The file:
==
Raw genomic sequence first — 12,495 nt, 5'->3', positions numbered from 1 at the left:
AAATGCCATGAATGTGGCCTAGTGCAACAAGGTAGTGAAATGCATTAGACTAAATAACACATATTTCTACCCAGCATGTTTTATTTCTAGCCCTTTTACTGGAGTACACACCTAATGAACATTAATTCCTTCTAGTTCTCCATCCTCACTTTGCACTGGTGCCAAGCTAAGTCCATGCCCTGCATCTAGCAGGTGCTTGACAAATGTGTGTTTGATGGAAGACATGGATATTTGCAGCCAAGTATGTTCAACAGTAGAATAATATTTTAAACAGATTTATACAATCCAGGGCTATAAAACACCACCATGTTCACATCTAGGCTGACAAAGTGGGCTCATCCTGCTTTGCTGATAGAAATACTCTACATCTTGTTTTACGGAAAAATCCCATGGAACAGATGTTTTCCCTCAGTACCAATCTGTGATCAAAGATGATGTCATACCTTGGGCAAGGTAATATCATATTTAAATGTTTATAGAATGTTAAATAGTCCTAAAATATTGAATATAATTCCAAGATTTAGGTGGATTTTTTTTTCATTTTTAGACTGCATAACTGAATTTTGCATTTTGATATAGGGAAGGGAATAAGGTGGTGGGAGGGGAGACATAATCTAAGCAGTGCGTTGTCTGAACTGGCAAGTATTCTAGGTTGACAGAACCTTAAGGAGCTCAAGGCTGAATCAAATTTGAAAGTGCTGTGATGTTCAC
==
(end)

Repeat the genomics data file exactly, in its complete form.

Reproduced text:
Raw genomic sequence first — 12,495 nt, 5'->3', positions numbered from 1 at the left:
AAATGCCATGAATGTGGCCTAGTGCAACAAGGTAGTGAAATGCATTAGACTAAATAACACATATTTCTACCCAGCATGTTTTATTTCTAGCCCTTTTACTGGAGTACACACCTAATGAACATTAATTCCTTCTAGTTCTCCATCCTCACTTTGCACTGGTGCCAAGCTAAGTCCATGCCCTGCATCTAGCAGGTGCTTGACAAATGTGTGTTTGATGGAAGACATGGATATTTGCAGCCAAGTATGTTCAACAGTAGAATAATATTTTAAACAGATTTATACAATCCAGGGCTATAAAACACCACCATGTTCACATCTAGGCTGACAAAGTGGGCTCATCCTGCTTTGCTGATAGAAATACTCTACATCTTGTTTTACGGAAAAATCCCATGGAACAGATGTTTTCCCTCAGTACCAATCTGTGATCAAAGATGATGTCATACCTTGGGCAAGGTAATATCATATTTAAATGTTTATAGAATGTTAAATAGTCCTAAAATATTGAATATAATTCCAAGATTTAGGTGGATTTTTTTTTCATTTTTAGACTGCATAACTGAATTTTGCATTTTGATATAGGGAAGGGAATAAGGTGGTGGGAGGGGAGACATAATCTAAGCAGTGCGTTGTCTGAACTGGCAAGTATTCTAGGTTGACAGAACCTTAAGGAGCTCAAGGCTGAATCAAATTTGAAAGTGCTGTGATGTTCAC